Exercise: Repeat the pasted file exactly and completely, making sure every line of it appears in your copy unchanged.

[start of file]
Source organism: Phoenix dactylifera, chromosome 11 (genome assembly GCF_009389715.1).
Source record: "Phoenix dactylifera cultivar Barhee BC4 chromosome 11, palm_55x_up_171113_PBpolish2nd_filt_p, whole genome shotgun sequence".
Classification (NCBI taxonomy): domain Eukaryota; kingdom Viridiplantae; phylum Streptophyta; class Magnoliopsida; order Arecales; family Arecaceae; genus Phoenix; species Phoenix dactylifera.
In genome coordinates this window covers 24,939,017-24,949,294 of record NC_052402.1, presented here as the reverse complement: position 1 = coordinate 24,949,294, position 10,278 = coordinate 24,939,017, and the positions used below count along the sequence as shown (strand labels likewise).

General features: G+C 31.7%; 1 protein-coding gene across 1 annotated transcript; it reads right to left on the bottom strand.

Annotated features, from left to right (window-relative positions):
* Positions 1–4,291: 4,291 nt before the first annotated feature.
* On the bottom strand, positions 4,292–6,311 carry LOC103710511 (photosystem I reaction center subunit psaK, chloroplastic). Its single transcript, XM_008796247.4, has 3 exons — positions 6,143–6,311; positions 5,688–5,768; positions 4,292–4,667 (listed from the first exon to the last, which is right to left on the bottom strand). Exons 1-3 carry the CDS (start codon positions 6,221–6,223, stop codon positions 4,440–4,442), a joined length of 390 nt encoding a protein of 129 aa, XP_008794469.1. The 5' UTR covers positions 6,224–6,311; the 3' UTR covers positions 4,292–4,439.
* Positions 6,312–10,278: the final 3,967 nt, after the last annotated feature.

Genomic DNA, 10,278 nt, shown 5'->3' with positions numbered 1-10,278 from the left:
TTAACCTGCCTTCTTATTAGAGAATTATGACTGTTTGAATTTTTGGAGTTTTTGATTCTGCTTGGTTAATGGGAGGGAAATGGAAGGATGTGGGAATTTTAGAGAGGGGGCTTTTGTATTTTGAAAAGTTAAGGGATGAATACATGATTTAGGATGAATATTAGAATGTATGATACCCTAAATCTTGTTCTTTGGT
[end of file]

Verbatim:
Source organism: Phoenix dactylifera, chromosome 11 (genome assembly GCF_009389715.1).
Source record: "Phoenix dactylifera cultivar Barhee BC4 chromosome 11, palm_55x_up_171113_PBpolish2nd_filt_p, whole genome shotgun sequence".
Classification (NCBI taxonomy): domain Eukaryota; kingdom Viridiplantae; phylum Streptophyta; class Magnoliopsida; order Arecales; family Arecaceae; genus Phoenix; species Phoenix dactylifera.
In genome coordinates this window covers 24,939,017-24,949,294 of record NC_052402.1, presented here as the reverse complement: position 1 = coordinate 24,949,294, position 10,278 = coordinate 24,939,017, and the positions used below count along the sequence as shown (strand labels likewise).

General features: G+C 31.7%; 1 protein-coding gene across 1 annotated transcript; it reads right to left on the bottom strand.

Annotated features, from left to right (window-relative positions):
* Positions 1–4,291: 4,291 nt before the first annotated feature.
* On the bottom strand, positions 4,292–6,311 carry LOC103710511 (photosystem I reaction center subunit psaK, chloroplastic). Its single transcript, XM_008796247.4, has 3 exons — positions 6,143–6,311; positions 5,688–5,768; positions 4,292–4,667 (listed from the first exon to the last, which is right to left on the bottom strand). Exons 1-3 carry the CDS (start codon positions 6,221–6,223, stop codon positions 4,440–4,442), a joined length of 390 nt encoding a protein of 129 aa, XP_008794469.1. The 5' UTR covers positions 6,224–6,311; the 3' UTR covers positions 4,292–4,439.
* Positions 6,312–10,278: the final 3,967 nt, after the last annotated feature.

Genomic DNA, 10,278 nt, shown 5'->3' with positions numbered 1-10,278 from the left:
TTAACCTGCCTTCTTATTAGAGAATTATGACTGTTTGAATTTTTGGAGTTTTTGATTCTGCTTGGTTAATGGGAGGGAAATGGAAGGATGTGGGAATTTTAGAGAGGGGGCTTTTGTATTTTGAAAAGTTAAGGGATGAATACATGATTTAGGATGAATATTAGAATGTATGATACCCTAAATCTTGTTCTTTGGT